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’ pharaonic divinity was thus the object of non-formulaic attention, but in this case at least what emerges does not involve a cultic response. (3) Worship of a living king or statues of a living king is attested in the Saite era, 16 so this would not be a complete novelty. But the Statue is prima facie

In: Conceptualising Divine Unions in the Greek and Near Eastern Worlds
Author: Duncan Fishwick

possible to pay cult to a living man as a god.' Honours at this level included crowns, public eulogies, front seats at theatrical productions (1tpOEOpLCX) , exemption from public burdens (&'ttAEtCX), free meals at the Prytaneum, even citizenship. The erection of astatue to a civic benefactor in some public

In: The Imperial Cult in the Latin West, Volume 1 Studies in the Ruler Cult of the Western Provinces of the Roman Empire Part 1 (2 vols.)

, 28, 38, 47–49, 57–59, 61–71, etc.). Since the living king is the incarnate god Horus So-and-so, the funerary Osiris is a transition between the two divine unities: “O Horus who is in Osiris King So-and-so” ( PT spells 26, 30, 80 and 449). 24 Beyond Osiris, the deceased king is equated with a wide

In: Conceptualising Divine Unions in the Greek and Near Eastern Worlds

makes us speak for example of “divine Šulgi,” 7 taking it as a parallel to the Roman tradition of the “divine Caesar.” There are in fact two different scenarios: either the divine title was given after the death of the concerned king, or the monarch attributed it to himself during his life time. Naram

In: Conceptualising Divine Unions in the Greek and Near Eastern Worlds

life for a person; life is a network of proper relationships to God, to other human beings, and to nature. These are the elements that make life worth living; they are the “life” that is the kerygma of Wisdom herself (Prov. 8:35).3 Although the sages do not give a defi- nition of life, they employ

In: Judaism in Late Antiquity 4. Death, Life-After-Death, Resurrection and The World-to-Come in the Judaisms of Antiquity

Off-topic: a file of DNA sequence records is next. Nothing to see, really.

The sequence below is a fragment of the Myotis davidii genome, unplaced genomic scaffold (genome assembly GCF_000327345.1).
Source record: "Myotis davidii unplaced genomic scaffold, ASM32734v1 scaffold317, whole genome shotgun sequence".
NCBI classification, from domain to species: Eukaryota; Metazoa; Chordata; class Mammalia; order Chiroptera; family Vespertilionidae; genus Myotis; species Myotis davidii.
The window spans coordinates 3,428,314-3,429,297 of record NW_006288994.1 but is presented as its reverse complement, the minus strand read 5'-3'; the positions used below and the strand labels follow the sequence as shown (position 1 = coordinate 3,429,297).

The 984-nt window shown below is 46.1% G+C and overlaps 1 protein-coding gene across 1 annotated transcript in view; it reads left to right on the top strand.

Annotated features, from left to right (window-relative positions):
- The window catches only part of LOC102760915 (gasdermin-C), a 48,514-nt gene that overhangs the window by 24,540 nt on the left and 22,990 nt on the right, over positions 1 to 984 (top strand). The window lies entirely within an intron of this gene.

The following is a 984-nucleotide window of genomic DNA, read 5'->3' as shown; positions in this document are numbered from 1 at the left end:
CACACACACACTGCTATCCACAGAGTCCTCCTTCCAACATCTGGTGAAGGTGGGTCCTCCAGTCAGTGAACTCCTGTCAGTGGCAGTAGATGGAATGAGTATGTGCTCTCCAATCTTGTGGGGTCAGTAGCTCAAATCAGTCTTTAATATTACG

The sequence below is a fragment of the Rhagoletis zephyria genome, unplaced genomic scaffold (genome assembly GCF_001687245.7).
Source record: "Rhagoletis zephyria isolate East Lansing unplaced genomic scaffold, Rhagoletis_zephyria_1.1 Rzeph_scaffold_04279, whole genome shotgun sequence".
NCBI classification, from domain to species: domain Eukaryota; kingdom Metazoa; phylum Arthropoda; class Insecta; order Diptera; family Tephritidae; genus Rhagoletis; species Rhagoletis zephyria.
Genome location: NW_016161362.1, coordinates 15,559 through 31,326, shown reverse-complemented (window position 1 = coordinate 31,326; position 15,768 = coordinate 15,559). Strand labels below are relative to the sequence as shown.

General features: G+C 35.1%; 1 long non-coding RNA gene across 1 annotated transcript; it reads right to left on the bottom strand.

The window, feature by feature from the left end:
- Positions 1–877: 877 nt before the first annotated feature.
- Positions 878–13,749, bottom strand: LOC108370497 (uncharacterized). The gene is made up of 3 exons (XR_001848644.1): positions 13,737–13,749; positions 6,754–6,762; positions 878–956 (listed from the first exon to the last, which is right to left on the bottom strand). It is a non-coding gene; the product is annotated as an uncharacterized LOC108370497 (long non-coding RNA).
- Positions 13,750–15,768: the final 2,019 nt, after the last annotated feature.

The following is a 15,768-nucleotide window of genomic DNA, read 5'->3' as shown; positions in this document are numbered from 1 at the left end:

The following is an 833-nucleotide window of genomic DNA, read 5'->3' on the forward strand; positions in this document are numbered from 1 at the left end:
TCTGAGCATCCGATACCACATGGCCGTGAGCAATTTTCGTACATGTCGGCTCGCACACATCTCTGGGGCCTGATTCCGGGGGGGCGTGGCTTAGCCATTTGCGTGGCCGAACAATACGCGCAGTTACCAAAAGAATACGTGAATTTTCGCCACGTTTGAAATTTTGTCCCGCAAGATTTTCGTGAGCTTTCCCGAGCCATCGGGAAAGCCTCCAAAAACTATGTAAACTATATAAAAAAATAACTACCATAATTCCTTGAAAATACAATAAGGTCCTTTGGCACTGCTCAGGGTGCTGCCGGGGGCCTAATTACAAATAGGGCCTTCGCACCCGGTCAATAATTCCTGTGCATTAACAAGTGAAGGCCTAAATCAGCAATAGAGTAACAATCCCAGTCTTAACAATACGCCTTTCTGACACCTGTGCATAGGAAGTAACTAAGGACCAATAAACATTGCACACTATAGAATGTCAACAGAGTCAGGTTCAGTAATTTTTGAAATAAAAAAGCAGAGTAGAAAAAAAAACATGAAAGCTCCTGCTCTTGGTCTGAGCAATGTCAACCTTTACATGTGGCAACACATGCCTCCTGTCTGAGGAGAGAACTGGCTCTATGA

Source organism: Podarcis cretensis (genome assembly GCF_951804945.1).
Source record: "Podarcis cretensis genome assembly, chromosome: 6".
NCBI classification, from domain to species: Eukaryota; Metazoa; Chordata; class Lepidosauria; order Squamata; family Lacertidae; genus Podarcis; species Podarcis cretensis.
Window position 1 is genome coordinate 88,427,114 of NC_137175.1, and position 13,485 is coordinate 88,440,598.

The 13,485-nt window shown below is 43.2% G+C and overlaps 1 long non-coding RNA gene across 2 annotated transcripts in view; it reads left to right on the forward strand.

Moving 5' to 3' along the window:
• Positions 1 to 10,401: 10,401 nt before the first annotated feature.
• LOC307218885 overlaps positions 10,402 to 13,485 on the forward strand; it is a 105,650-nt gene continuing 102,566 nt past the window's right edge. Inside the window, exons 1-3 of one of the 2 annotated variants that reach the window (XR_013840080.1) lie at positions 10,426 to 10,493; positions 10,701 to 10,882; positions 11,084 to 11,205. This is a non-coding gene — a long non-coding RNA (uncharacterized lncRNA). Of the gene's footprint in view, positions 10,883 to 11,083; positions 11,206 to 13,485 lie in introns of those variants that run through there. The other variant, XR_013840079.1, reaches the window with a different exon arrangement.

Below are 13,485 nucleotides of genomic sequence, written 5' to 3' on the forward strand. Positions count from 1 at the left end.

countered. Pilate’s decision to move Roman standards with busts of the emperor over to Jerusalem was taken as a matter of life and death by the Jerusalemites (below). Josephus himself agreed to exe- cute the demolition of Herod the tetrarch’s palace in Tiberias because it had figures of living creatures (z

In: The New Testament and Early Christian Literature in Greco-Roman Context

living a life of purity and thus enjoying in this life some of the fruits of that eternal life they awaited? Did the members of the yahad regard their own eternal purity as already attained in their segregated and holy lifestyle? Those who decline to enter the covenant are con- demned as follows (1QS 3

In: Judaism in Late Antiquity 4. Death, Life-After-Death, Resurrection and The World-to-Come in the Judaisms of Antiquity
Author: John Goldingay

compartments. To put it another way, life itself is a spectrum of experiences: there is ordinary life, there is living death, and there is fullness of life. The opposite of God’s abandoning us to Sheol and causing us to see the Pit is God’s making known to us the living journey and our discover- ing that there

In: Judaism in Late Antiquity 4. Death, Life-After-Death, Resurrection and The World-to-Come in the Judaisms of Antiquity
Author: Klaas Dijkstra

motivated similarly, although the honouring agent is restricted to the Beni Maazin. RSP, no. 159 relates that the goddess Allat and the FOR THE LIFE OF •.. 'FAMILY' 159 Beni Nurbel honour a member of the Beni Maazin. Again Allat, now probably assisted by the Beni Maazin-the inscription is slightly dam

In: Life and Loyalty
Author: Helen Saradi

. In the fourth century, a few texts offer precedents in the themes regarding the pagan sites in hagiography, the Life of the emperor Constantine (324–337) written by Eusebios of Caesarea, the Life of the founder of monasticism, St. Anthony, and the Life of St. Parthenios. In the Life of

In: From Temple to Church